You might be wondering- what the heck is the difference?
Is raw honey more nutritious than processed or filtered honey? While there is no official U.S. federal definition of “raw” honey, it generally means honey that has not been heated or filtered. According to the FDA, “nutritious” can be used in reference to the diet as a whole, not an individual food. Nevertheless, we often see or hear claims that raw honey is “more nutritious” or “better for you,” primarily because raw honey may contain small amounts of pollen grains that are often removed during processing or filtering.
Why is most honey filtered? According to USDA Grading Standards for extracted honey, filtered honey is honey that has been filtered to the extent that all or most of the fine particles, pollen grains, air bubbles, or other materials normally found in suspension, have been removed.
Honey that is filtered by packers is filtered for various reasons:
Many consumers prefer honey that is liquid and stays liquid for a long time.
All honey crystallizes eventually. Suspended particles and fine air bubbles in honey contribute to faster crystallization. Filtering helps delay crystallization, helping the honey to remain liquid for a much longer period than unfiltered honey. Many consumers prefer honey to be clear and brilliantly transparent.
The presence of fine, suspended material (pollen grains, wax, etc.) and air bubbles results in a cloudy appearance that can detract from the appearance. Filtering is done to give a clear brilliant product desired by consumers. For the filtered style of honey, USDA Grading Standards for Extracted Honey give higher grades for honey that has good clarity. <—- so basically they care more about how food looks instead of the nutrient value- ugh.
How do I substitute raw honey for sugar in recipes? When substituting honey for granulated sugar in recipes, begin by substituting honey for up to half of the sugar called for in the recipe. For baked goods, make sure to reduce the oven temperature by 25°F to prevent over-browning; reduce any liquid called for by 1/4 cup for each cup of honey used and add 1/2 teaspoon baking soda for each cup of honey used. Because of its high fructose content, honey has higher sweetening power than sugar. This means you can use less honey than sugar to achieve the desired sweetness.
Why can’t I feed honey to my baby less than one year of age?
Honey may contain Clostridium botulinum spores that can cause infant botulism – a rare but serious disease that affects the nervous system of young babies (under one year of age). C. botulinum spores are present throughout the environment and may be found in dust, soil and improperly canned foods. Adults and children over one year of age are routinely exposed to, but not normally affected by, C. botulinum spores. Honey is safe to consume during pregnancy and lactation. While infants are susceptible to the infant botulism, adults, including pregnant females, are not. The concern for babies stems from the fact that infants lack the fully developed gastrointestinal tract of older humans. Since the mother is not in danger of developing this condition, the unborn baby is protected.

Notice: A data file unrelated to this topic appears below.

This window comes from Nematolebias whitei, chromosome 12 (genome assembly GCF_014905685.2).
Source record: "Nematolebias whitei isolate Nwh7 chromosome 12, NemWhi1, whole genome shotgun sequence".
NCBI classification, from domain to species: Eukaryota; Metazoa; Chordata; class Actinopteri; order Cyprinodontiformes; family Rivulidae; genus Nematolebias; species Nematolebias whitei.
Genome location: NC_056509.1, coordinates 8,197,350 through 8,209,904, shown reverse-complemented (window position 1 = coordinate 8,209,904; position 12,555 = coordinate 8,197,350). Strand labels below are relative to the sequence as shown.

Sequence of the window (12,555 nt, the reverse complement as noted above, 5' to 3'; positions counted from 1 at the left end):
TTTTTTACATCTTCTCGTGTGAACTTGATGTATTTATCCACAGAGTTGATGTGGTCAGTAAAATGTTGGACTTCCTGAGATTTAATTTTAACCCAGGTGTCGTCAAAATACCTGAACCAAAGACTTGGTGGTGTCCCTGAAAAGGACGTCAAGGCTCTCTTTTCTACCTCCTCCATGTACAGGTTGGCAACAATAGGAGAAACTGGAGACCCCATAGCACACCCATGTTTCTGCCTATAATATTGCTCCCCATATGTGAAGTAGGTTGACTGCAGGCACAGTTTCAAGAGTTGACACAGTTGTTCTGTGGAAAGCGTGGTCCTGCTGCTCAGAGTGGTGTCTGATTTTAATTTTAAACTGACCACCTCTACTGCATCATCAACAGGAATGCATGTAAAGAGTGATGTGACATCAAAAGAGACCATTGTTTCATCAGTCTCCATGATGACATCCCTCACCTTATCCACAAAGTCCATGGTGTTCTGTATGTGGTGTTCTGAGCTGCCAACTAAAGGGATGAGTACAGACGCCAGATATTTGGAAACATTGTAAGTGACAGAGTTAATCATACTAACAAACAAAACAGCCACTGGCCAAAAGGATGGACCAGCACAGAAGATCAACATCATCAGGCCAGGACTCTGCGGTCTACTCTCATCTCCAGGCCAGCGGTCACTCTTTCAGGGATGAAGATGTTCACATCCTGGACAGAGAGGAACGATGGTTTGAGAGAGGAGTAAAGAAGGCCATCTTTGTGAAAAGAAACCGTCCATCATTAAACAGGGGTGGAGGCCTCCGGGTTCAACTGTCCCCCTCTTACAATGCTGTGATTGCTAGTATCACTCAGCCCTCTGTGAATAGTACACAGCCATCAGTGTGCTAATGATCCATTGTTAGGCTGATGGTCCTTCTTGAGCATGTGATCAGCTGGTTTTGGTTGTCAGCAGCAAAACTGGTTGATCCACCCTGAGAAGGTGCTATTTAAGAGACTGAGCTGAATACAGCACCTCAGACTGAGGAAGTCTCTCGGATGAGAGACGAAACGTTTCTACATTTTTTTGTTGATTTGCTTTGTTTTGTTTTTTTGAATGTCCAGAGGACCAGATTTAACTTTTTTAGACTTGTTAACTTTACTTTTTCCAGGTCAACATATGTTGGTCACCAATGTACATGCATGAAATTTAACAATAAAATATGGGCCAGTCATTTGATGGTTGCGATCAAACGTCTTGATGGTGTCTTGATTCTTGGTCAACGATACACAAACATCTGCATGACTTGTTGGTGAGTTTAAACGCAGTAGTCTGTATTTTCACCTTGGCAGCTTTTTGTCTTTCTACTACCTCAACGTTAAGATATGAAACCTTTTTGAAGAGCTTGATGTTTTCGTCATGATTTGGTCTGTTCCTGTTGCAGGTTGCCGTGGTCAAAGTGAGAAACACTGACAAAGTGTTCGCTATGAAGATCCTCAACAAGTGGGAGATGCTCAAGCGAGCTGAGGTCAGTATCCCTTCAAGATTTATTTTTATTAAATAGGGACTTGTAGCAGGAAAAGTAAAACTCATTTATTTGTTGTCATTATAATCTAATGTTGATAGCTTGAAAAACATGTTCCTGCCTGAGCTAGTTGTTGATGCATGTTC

Does honey have an expiration date?
Honey stored in sealed containers can remain stable for decades and even centuries! However, honey is susceptible to physical and chemical changes during storage; it tends to darken and lose its aroma and flavor or crystallize. These are temperature-dependent processes, making the shelf life of honey difficult to define. For practical purposes, a shelf life of two years is often stated. Properly processed, packaged and stored honey retains its quality for a long time. If in doubt, throw it out, and purchase a new jar of honey!
GET LOCAL HONEY! Raw honey is great, but local raw honey is even better! Local raw honey contains pollen that is specific to your area and therefore can really help those local seasonal allergies. Taking a spoonful of raw honey once or twice a day is a great help. It is also advised to begin taking local honey a few months prior to the allergy season; this gets the pollen introduced into the body and gradually builds up the body”s tolerance to seasonal allergies. Visit your local farmer’s market for local honey & pollen.
DID YOU KNOW?
Studies have determined that children who get a dose of raw honey cough less and sleep better than those who get cough and cold medicines? Plus there are no side effects!
Raw Honey also boosts the immune system and helps the body fight the cold faster!
Cough and cold medicines are NOT recommended for children under 6 years old. They are not effective and side effects can be very dangerous. *Just remember that cough and cold medicines won’t cure your child’s cold or make it go away any sooner. And of course don’t give honey to children under 1.
Keep it real,
*Source for some of the info above: honey.com